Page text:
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How To Hop a Freight Train by Wes Modes

How To Hop a Freight Train by Wes Modes
by Wes Modes Originally published in Might magazine, October 1994 What to Worry About Safety is a big deal on the railroad. A rolling boxcar won't even flinch as it quietly rolls right over you in a sneaky surprise attack. Furthermore, accidents make everyone look bad. Don’t walk on the tracks. Some yards have a railroad cop. What to Bring Keep everything dark, dark clothes, dark pack, dark sleeping bag or blanket. You’ll be walking a lot and throwing your pack on and off of trains, so pack small and light — under 25 pounds. Don't forget to bring your patience. And think about warmth. Bring some sturdy gloves and boots to keep you safe as you scramble around on freight cars. Its nice to know where you are. Bring something to drink. Don’t forget to bring your patience. A quick checklist: Where to Catch-out Look for train yards in the forgotten part of town, the part of town with all the rough neighborhoods Find your local freight yard. There are freight yards in almost every city in America.

How To Travel The World For Free (Seriously) You can travel the world for less money than you spend each month to fill up your gas tank. WORLD TRAVEL is cheap and easy. In fact, with a little practice and effort, you can travel for free. The idea that travel is expensive and difficult is bullshit peddled by tour companies, hotel chains, and corporate media. The tourism industry doesn’t want me to reveal the simple secrets of free travel, but I’m going to share them with you anyway. 1. Travel frees you from the grind of daily routine. The joy of new experience is the most wonderful thing about world travel — and new experiences are free. The simple joy of being in a new place is just a matter of…wait for it…going someplace new. 2. The modern American economy is built on the false premise that people need to buy new goods and services all the time. People need fresh air, healthy food, clean water, exercise, creative stimulation, companionship, self-esteem, and a safe place to sleep. For fresh air, go outside. 3. Time is not money.

Boat Hitch Hiking A Practical Guide to Boat Hitchhiking Part of the Ecological Voyage Collection by Nans Thomassey In September 2008, Blue Rock Station Intern Nans Thomassey and his best friend Guillaume left France with the intention of hitchhiking around the world. With little more than the clothes on their back, a bit of water and a couple hundred dollars (Euros, actually) - they headed off on a three-year adventure. Their adventure has taken them halfway around the world so far - from France, to Spain, to the Canary Islands, to the Caribbean and on to Central America. Along the way, they have become experts at hitch hiking across oceans - getting rides on luxury yachts. In this practical guide, Nans shares what he has learned. Discover: Where to find a ride? This 34-page booklet is available in English and in French. Price: The cost of this electronic booklet is 5 € (Euros). It costs Nans about 5 Euros for each day of travel - so your purchase will extend his trip by a day.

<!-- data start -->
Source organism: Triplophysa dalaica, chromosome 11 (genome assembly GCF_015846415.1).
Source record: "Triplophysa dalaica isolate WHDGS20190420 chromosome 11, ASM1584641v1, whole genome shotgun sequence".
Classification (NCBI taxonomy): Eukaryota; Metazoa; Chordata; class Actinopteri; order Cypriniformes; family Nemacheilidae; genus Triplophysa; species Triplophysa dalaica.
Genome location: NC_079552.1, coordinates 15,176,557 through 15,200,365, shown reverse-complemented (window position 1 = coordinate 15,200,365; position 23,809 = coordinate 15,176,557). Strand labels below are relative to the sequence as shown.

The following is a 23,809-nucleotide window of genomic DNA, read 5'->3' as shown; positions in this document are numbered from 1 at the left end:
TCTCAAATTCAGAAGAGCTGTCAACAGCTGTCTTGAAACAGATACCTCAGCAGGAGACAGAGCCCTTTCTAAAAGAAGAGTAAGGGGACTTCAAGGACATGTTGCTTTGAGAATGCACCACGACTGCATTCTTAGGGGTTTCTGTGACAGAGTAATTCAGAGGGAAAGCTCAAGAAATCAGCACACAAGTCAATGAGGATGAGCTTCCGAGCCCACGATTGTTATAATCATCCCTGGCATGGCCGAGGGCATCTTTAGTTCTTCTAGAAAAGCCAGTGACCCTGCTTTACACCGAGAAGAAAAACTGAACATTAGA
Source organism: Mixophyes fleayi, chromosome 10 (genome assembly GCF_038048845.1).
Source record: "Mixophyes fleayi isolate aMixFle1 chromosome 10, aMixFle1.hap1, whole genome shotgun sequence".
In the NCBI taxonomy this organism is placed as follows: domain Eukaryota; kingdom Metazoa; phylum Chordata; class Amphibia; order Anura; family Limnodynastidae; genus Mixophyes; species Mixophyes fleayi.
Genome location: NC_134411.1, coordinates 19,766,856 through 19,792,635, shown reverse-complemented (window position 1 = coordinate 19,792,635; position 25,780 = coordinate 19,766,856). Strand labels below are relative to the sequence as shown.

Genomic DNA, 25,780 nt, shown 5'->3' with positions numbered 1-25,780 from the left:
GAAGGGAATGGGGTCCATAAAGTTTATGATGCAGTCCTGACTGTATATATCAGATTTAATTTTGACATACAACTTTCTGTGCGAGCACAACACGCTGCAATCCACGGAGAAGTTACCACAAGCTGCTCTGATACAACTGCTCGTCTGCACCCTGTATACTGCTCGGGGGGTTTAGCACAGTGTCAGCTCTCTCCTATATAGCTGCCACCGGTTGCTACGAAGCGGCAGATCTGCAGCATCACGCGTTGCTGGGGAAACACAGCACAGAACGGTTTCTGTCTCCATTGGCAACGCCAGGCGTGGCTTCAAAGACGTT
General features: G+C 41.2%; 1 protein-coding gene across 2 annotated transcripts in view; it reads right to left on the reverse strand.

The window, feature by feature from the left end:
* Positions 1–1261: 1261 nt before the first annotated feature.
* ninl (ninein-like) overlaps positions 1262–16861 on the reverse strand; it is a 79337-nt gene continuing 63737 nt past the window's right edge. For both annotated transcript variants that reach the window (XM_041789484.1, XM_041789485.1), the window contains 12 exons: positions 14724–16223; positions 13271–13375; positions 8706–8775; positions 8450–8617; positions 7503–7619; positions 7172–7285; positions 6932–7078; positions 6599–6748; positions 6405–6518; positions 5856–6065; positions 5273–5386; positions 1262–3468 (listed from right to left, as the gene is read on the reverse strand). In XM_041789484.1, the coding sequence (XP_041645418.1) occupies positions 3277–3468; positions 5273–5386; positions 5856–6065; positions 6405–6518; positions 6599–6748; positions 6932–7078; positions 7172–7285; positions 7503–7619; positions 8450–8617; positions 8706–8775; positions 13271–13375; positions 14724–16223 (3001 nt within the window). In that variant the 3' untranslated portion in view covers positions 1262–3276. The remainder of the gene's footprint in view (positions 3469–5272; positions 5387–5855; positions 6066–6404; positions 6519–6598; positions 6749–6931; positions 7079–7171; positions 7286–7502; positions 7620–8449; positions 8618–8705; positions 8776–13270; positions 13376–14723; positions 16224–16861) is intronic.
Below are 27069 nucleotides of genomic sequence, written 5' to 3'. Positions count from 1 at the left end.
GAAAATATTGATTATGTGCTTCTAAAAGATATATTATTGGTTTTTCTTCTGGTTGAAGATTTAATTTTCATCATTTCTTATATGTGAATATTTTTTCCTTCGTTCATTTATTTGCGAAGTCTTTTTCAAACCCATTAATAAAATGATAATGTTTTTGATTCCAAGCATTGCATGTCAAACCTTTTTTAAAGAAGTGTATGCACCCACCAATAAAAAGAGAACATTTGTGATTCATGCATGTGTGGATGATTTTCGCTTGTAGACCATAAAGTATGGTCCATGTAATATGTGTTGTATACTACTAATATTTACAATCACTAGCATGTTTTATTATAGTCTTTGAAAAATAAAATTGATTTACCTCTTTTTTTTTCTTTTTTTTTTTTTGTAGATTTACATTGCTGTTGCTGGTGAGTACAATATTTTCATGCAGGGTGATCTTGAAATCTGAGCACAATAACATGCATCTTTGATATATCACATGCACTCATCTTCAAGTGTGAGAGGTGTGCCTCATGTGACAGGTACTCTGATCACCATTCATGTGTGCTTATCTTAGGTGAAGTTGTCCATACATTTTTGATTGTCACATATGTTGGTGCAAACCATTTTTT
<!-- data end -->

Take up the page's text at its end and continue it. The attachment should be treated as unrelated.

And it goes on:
Favorite Travel Quotes "There are two ways of getting home, and one of them is to stay there." -G.K. Chesterton ”Wherever you go, go with all your heart.” -Confucius “I would rather live in a world where my life is surrounded by mystery than live in a world so small that my mind could comprehend it.” “It is not death that a man should fear, but he should fear never beginning to live.” “Life is a promise; fulfill it.” “It is good to have an end to journey toward, but it is the journey that matters in the end.” “The beckoning counts, and not the clicking of the latch behind you.” Beyond the East, the sunrise,Beyond the West, the sea,And East and West the wanderthirstWill not let me be. “I resolved to abandon trade and to fix my aim on something more praiseworthy and stable; whence it was that I made preparation for going to see part of the world and its wonders.” “A place has almost a shyness of a person with strangers; its secret is not to be surprised by too direct interrogation.”

Picking Jobs - the international job site linking employers with seasonal workers Pico Iyer - Why We Travel Travel Stories: In a classic essay, Pico Iyer explores the reasons we leave our beliefs and certainties at home to see the world with open eyes iStockPhoto We travel, initially, to lose ourselves; and we travel, next, to find ourselves. We travel to open our hearts and eyes and learn more about the world than our newspapers will accommodate. Share this on Facebook? I like that stress on work, since never more than on the road are we shown how proportional our blessings are to the difficulty that precedes them; and I like the stress on a holiday that’s “moral” since we fall into our ethical habits as easily as into our beds at night. Yet for me the first great joy of traveling is simply the luxury of leaving all my beliefs and certainties at home, and seeing everything I thought I knew in a different light, and from a crooked angle. We travel, then, in search of both self and anonymity—and, of course, in finding the one we apprehend the other. Next Page » Related on World Hum: